Thursday, December 1, 2016

Promoting Productive Struggle & Implementing Formative Assessment Lessons

We had an amazing meeting yesterday with our district's Math Design Collaborative yesterday for training on implementing FALs. One of the resources we went through was this article of 8 Teaching Habits that Block Productive Struggle in Math Students. It's kind of a what-not-to-do guide to teaching math. I also like that they paired it with this infographic poster of what to do instead. 

Our district is involved in a 3-year initiative with SREB, and I really couldn't possibly be more excited about this. Our best teachers have been selected (2 per school) to participate. We have teachers from every grade level 6-12, and from all types of schools. (Even our alternative school is participating!!)

During year 1, we have 8 days together as a group, and yesterday was Day 5. PD focuses on how to implement Formative Assessment Lessons (FALs), which are housed at

Now, when I was in the classroom, I was aware of this website, but hadn't implemented any of the lessons in their entirety. (To be REALLY REALLY honest, I had just stolen a few tasks and card sorts, and not used anything else.)

I had NO IDEA that all of the resources on this website are research based and are most effective (by far!) as complete lessons. 

Here's the basic idea, but you'll really get a better picture by reading through one of the scripted lessons. 

  • FALs are separated into 2 categories:
    • Concept Development (named based on content)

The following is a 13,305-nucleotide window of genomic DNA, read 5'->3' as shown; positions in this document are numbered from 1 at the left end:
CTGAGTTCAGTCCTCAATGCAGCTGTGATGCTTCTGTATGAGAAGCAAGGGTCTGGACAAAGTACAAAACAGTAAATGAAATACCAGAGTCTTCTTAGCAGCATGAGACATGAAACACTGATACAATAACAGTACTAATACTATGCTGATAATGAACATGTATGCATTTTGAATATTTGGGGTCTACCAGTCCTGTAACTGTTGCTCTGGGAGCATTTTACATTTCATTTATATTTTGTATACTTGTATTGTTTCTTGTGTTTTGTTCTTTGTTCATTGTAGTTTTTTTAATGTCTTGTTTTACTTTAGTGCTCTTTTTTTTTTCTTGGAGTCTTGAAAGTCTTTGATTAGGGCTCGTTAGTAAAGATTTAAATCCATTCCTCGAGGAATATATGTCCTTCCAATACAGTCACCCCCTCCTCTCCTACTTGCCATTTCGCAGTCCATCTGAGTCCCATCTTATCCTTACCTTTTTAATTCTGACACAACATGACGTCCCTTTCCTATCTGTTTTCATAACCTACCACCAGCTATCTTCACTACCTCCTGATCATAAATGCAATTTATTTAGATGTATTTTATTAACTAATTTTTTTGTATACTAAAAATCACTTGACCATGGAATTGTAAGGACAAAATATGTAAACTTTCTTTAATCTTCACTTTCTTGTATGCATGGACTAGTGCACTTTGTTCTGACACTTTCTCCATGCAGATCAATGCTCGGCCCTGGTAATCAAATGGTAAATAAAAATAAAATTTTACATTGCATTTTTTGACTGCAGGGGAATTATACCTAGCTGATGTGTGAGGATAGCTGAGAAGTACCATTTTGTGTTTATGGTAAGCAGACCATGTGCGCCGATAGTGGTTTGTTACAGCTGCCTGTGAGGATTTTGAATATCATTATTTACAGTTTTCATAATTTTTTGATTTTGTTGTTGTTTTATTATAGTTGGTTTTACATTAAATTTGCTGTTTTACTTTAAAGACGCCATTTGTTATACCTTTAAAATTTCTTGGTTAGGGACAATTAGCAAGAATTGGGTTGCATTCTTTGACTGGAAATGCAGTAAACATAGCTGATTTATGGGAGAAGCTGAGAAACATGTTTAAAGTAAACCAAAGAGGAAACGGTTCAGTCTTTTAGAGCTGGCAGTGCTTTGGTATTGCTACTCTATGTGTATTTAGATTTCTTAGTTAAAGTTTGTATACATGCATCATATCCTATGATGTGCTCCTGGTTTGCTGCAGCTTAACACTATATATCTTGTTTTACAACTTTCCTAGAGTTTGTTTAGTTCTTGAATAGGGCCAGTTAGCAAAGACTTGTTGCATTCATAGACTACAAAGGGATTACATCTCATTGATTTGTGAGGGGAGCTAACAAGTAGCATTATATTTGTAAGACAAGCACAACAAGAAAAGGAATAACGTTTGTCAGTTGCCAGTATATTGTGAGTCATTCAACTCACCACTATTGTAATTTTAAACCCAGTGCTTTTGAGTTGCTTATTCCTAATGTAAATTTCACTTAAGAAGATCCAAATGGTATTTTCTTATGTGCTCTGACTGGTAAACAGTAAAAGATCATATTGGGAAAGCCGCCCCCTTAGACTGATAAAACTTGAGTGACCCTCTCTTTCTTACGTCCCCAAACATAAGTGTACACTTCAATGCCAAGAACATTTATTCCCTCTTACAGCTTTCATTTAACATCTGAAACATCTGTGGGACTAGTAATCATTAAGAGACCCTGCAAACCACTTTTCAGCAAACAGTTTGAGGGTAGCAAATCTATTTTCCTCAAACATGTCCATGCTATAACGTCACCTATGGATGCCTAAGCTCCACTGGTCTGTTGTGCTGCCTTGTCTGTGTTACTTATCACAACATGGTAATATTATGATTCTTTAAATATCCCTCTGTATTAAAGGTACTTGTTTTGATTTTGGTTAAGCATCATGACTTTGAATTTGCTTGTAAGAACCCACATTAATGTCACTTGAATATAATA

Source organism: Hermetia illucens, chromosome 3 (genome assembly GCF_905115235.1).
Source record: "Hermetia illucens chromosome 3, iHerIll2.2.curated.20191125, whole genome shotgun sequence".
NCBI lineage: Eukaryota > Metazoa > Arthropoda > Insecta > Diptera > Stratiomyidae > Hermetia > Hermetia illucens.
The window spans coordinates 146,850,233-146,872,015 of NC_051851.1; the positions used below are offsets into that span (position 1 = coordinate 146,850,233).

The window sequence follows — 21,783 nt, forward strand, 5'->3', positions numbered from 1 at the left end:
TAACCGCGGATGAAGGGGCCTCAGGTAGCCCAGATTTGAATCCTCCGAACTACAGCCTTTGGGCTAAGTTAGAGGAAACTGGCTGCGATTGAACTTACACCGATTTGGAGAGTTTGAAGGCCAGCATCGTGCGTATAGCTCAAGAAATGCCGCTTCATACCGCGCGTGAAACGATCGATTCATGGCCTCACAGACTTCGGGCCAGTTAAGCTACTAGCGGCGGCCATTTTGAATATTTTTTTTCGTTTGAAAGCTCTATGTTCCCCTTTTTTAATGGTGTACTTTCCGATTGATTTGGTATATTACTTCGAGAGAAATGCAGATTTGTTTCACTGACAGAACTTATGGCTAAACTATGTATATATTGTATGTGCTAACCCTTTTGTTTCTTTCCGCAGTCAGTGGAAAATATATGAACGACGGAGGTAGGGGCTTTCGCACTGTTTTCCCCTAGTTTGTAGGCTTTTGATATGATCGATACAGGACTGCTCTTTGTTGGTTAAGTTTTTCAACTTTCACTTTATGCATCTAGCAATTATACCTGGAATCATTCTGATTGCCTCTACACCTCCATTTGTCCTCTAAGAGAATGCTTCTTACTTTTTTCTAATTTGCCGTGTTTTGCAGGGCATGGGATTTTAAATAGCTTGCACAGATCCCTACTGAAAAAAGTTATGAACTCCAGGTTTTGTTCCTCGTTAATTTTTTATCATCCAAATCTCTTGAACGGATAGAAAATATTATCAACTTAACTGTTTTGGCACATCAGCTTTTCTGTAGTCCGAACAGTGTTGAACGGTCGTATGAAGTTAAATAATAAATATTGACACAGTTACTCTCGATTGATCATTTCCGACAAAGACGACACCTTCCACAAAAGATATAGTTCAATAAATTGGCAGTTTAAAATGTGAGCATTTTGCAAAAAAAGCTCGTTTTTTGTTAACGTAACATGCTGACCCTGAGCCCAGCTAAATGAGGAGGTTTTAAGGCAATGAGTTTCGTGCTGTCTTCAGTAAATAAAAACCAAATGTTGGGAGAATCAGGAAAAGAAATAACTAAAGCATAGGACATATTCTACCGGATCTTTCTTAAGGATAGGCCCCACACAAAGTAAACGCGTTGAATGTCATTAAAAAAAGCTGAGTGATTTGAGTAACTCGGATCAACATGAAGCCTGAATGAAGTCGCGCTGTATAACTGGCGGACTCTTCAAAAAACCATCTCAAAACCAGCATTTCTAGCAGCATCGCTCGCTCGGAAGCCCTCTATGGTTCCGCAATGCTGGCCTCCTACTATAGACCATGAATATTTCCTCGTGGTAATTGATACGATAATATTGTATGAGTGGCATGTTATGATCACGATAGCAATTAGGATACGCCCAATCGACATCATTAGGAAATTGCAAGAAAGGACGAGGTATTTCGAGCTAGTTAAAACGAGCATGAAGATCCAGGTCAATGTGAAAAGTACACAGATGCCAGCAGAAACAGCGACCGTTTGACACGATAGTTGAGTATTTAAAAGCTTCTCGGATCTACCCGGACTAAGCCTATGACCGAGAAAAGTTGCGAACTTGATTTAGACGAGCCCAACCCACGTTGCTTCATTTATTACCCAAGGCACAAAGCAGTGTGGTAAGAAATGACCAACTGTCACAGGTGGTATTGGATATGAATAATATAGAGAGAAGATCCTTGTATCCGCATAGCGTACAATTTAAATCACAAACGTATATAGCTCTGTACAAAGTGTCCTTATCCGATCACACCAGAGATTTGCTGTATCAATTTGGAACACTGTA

• Problem Solving (name based on context)
  • Concept Development FALs are meant to be used one-half to two-thirds of the way through a unit. The goal is to figure out what kids know, what they don't know, and then use that to guide instruction (both through the remaining part of the unit, and to change how you teach that content next year). Sometimes these FALs also work at the beginning of a unit to review prerequisite content and guide the transition into new content. 
  • Problem Solving FALs can be used any time during a unit, and are structured around really great problems with plenty of arguing potential. ;)

Here's the basic process to go through a FAL (I'll use a concept development FAL as an example, because so far it's the one I've worked with the most)

The day before the FAL: 
  • Give the pre-assessment as an exit slip.
  • That afternoon, sort the pre-assessments into 1,2, & 3 point piles (1 - little to no understanding, 2 - demonstrates some understanding, 3 - demonstrates understanding). Then use these piles to create homogeneous pairs of students (so the top 2 kids are paired together, then the next highest 2, etc). This isn't a formal grading process. 
  • Once pairs are developed, and while the results on the pre-assessment are fresh in your mind, choose (or create) some feedback questions from the script. They should be based on the major misconceptions, obstacles, or gaps in learning you observed on the pre-assessments. 
  • Make sure you have all materials & cards prepped and ready.
Day of the FAL: